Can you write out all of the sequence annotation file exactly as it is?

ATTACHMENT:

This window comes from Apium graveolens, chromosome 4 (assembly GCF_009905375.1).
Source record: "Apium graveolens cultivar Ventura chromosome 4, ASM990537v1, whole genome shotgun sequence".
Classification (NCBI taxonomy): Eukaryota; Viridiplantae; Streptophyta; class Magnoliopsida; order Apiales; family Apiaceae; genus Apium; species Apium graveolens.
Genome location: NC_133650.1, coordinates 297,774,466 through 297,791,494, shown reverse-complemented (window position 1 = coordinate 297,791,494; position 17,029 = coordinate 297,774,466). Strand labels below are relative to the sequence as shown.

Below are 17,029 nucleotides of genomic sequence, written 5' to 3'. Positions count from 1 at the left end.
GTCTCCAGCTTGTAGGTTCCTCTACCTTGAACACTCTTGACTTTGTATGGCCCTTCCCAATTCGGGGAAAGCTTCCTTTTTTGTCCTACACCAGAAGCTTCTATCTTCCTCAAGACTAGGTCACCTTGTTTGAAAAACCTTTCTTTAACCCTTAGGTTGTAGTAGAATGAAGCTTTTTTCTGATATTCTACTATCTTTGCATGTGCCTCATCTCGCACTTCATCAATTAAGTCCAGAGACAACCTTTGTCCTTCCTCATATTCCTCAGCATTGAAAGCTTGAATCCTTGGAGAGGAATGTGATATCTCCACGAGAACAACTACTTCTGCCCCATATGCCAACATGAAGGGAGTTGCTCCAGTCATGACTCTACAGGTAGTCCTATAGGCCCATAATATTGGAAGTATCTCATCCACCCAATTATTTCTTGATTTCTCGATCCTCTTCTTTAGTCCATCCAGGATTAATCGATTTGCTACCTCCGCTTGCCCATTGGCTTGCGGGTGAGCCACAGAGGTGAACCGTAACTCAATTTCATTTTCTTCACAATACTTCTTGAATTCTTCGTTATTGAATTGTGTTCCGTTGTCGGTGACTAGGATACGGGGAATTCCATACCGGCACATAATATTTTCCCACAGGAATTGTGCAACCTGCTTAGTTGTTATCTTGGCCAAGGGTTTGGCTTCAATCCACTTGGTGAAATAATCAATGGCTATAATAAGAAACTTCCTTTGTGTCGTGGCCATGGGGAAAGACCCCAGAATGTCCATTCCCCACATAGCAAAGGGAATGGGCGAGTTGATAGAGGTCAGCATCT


This window comes from Apium graveolens, chromosome 4 (assembly GCF_009905375.1).
Source record: "Apium graveolens cultivar Ventura chromosome 4, ASM990537v1, whole genome shotgun sequence".
Classification (NCBI taxonomy): Eukaryota; Viridiplantae; Streptophyta; class Magnoliopsida; order Apiales; family Apiaceae; genus Apium; species Apium graveolens.
Genome location: NC_133650.1, coordinates 297,774,466 through 297,791,494, shown reverse-complemented (window position 1 = coordinate 297,791,494; position 17,029 = coordinate 297,774,466). Strand labels below are relative to the sequence as shown.

Below are 17,029 nucleotides of genomic sequence, written 5' to 3'. Positions count from 1 at the left end.
GTCTCCAGCTTGTAGGTTCCTCTACCTTGAACACTCTTGACTTTGTATGGCCCTTCCCAATTCGGGGAAAGCTTCCTTTTTTGTCCTACACCAGAAGCTTCTATCTTCCTCAAGACTAGGTCACCTTGTTTGAAAAACCTTTCTTTAACCCTTAGGTTGTAGTAGAATGAAGCTTTTTTCTGATATTCTACTATCTTTGCATGTGCCTCATCTCGCACTTCATCAATTAAGTCCAGAGACAACCTTTGTCCTTCCTCATATTCCTCAGCATTGAAAGCTTGAATCCTTGGAGAGGAATGTGATATCTCCACGAGAACAACTACTTCTGCCCCATATGCCAACATGAAGGGAGTTGCTCCAGTCATGACTCTACAGGTAGTCCTATAGGCCCATAATATTGGAAGTATCTCATCCACCCAATTATTTCTTGATTTCTCGATCCTCTTCTTTAGTCCATCCAGGATTAATCGATTTGCTACCTCCGCTTGCCCATTGGCTTGCGGGTGAGCCACAGAGGTGAACCGTAACTCAATTTCATTTTCTTCACAATACTTCTTGAATTCTTCGTTATTGAATTGTGTTCCGTTGTCGGTGACTAGGATACGGGGAATTCCATACCGGCACATAATATTTTCCCACAGGAATTGTGCAACCTGCTTAGTTGTTATCTTGGCCAAGGGTTTGGCTTCAATCCACTTGGTGAAATAATCAATGGCTATAATAAGAAACTTCCTTTGTGTCGTGGCCATGGGGAAAGACCCCAGAATGTCCATTCCCCACATAGCAAAGGGAATGGGCGAGTTGATAGAGGTCAGCATCT